Special Session devoted to international economic problems, continuing the discussions in the UN framework on these topics. What in your view should be discussed there? And would it be a good idea to have consultations on what should be discussed? This is not by way of a positive statement.

Kissinger: No, I understand. I’ll give a speech next week warning against confrontation tactics in the UN, and specifically not regarding the Soviet Union but the new countries. We will be making proposals on raw materials, and so on, which we are prepared to discuss with you. We believe we should not let the new countries dictate on these questions. But we will put forward our proposals—and we will not move from these positions, I can tell you.5

Will you be there?

Gromyko: This is what I want to ask.

Kissinger: I will probably be there. I will not speak twice. I’ll speak either at the Special Session or at the Regular Session.

Gromyko: Probably I’ll be at the Regular Session. It is not a formal decision, but probably.

Kissinger: Being in America, it’s hard for me not to come.

When you visit the UN, of course, you will come to Washington and visit the President. He would be happy to see you.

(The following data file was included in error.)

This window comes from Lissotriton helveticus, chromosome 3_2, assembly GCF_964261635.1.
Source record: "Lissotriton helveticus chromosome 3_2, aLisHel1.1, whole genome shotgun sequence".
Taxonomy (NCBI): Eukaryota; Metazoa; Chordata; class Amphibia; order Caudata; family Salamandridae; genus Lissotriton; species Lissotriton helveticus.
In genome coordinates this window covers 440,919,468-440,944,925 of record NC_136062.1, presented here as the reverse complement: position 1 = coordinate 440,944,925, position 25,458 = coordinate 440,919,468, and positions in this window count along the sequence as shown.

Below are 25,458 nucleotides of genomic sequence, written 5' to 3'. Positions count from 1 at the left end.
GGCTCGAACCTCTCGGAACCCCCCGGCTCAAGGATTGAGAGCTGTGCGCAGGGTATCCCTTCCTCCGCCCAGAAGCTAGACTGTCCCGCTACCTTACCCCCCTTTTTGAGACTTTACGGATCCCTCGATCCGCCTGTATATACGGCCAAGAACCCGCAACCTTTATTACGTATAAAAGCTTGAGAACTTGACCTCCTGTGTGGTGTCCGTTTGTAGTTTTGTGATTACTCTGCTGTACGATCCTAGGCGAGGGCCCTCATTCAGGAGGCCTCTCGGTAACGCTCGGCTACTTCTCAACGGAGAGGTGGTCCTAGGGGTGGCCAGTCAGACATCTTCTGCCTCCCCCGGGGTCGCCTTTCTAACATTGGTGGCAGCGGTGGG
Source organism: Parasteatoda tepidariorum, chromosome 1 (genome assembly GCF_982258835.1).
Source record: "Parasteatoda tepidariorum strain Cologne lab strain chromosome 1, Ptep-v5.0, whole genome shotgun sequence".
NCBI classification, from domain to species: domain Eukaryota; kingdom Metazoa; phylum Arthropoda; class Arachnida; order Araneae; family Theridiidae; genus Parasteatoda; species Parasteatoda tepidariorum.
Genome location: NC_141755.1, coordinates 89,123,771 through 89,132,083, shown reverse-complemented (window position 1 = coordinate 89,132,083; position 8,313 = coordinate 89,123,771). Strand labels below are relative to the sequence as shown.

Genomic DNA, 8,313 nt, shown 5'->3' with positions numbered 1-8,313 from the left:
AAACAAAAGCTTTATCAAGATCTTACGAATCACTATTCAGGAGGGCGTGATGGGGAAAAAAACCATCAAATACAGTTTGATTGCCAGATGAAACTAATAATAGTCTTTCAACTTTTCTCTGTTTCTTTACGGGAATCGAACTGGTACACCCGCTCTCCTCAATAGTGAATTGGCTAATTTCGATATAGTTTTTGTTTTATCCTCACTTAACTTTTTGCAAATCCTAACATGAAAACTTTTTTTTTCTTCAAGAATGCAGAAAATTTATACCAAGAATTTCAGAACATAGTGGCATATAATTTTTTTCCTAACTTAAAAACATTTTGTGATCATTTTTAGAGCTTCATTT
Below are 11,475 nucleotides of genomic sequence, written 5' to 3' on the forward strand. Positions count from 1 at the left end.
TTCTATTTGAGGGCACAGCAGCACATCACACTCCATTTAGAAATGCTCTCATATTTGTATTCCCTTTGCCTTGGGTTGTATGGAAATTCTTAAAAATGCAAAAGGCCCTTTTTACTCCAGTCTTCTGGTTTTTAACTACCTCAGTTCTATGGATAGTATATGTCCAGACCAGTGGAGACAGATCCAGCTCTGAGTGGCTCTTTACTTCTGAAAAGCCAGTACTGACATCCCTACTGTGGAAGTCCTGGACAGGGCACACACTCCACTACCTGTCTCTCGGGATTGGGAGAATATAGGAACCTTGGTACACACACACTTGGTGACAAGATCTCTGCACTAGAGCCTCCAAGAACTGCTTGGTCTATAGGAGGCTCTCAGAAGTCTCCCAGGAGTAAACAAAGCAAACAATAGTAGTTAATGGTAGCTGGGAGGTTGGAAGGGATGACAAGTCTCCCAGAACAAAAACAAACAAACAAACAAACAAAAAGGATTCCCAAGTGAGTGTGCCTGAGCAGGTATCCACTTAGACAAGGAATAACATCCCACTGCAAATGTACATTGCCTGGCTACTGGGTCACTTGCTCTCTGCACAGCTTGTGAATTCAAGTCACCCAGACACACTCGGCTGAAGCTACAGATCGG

Gromyko: Thank you.

Earlier you remember we spoke about the possibility of Vietnam joining the UN. You remember?

Kissinger: Yes.

Gromyko: What is your view: What do you think about both joining the UN—the Democratic Republic of Vietnam and South Vietnam?

Kissinger: If both Koreas join, we would be in favor of it.

Gromyko: This is still your position?

Kissinger: Yes.

Gromyko: If it is done, what about just South Vietnam?

Kissinger: [thinks] I don’t totally exclude this. Let me think about it.

Gromyko: In the Asiatic area, what is happening? With your friends the Chinese and Japanese?

[Page 657]

Kissinger: The Chinese are very anxious to have the President go there. We are thinking now of November or December, maybe late November, and before then I will go there before the President. Six weeks before.